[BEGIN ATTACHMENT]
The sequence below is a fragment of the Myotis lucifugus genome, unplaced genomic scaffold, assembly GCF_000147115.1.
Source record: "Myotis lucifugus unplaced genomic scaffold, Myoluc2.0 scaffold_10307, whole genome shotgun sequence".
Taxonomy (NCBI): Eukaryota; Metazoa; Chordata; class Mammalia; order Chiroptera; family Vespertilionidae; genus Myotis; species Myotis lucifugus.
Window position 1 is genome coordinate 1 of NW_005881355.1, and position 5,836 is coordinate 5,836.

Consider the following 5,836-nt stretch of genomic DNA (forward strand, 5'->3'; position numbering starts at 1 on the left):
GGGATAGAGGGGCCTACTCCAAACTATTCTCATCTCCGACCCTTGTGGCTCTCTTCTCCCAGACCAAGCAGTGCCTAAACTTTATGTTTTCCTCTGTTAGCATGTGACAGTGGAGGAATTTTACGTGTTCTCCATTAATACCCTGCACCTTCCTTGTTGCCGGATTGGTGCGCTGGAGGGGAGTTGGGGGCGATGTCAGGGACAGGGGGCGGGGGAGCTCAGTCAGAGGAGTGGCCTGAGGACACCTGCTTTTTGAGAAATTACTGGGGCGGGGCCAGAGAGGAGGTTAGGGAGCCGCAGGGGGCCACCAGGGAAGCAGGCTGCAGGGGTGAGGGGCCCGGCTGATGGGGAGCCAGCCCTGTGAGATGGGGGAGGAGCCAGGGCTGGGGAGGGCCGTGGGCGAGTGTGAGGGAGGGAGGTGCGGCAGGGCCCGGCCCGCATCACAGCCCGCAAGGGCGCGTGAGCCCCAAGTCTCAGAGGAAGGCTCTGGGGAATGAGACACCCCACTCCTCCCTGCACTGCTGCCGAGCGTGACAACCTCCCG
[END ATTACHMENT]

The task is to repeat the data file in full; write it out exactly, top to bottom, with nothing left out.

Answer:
The sequence below is a fragment of the Myotis lucifugus genome, unplaced genomic scaffold, assembly GCF_000147115.1.
Source record: "Myotis lucifugus unplaced genomic scaffold, Myoluc2.0 scaffold_10307, whole genome shotgun sequence".
Taxonomy (NCBI): Eukaryota; Metazoa; Chordata; class Mammalia; order Chiroptera; family Vespertilionidae; genus Myotis; species Myotis lucifugus.
Window position 1 is genome coordinate 1 of NW_005881355.1, and position 5,836 is coordinate 5,836.

Consider the following 5,836-nt stretch of genomic DNA (forward strand, 5'->3'; position numbering starts at 1 on the left):
GGGATAGAGGGGCCTACTCCAAACTATTCTCATCTCCGACCCTTGTGGCTCTCTTCTCCCAGACCAAGCAGTGCCTAAACTTTATGTTTTCCTCTGTTAGCATGTGACAGTGGAGGAATTTTACGTGTTCTCCATTAATACCCTGCACCTTCCTTGTTGCCGGATTGGTGCGCTGGAGGGGAGTTGGGGGCGATGTCAGGGACAGGGGGCGGGGGAGCTCAGTCAGAGGAGTGGCCTGAGGACACCTGCTTTTTGAGAAATTACTGGGGCGGGGCCAGAGAGGAGGTTAGGGAGCCGCAGGGGGCCACCAGGGAAGCAGGCTGCAGGGGTGAGGGGCCCGGCTGATGGGGAGCCAGCCCTGTGAGATGGGGGAGGAGCCAGGGCTGGGGAGGGCCGTGGGCGAGTGTGAGGGAGGGAGGTGCGGCAGGGCCCGGCCCGCATCACAGCCCGCAAGGGCGCGTGAGCCCCAAGTCTCAGAGGAAGGCTCTGGGGAATGAGACACCCCACTCCTCCCTGCACTGCTGCCGAGCGTGACAACCTCCCG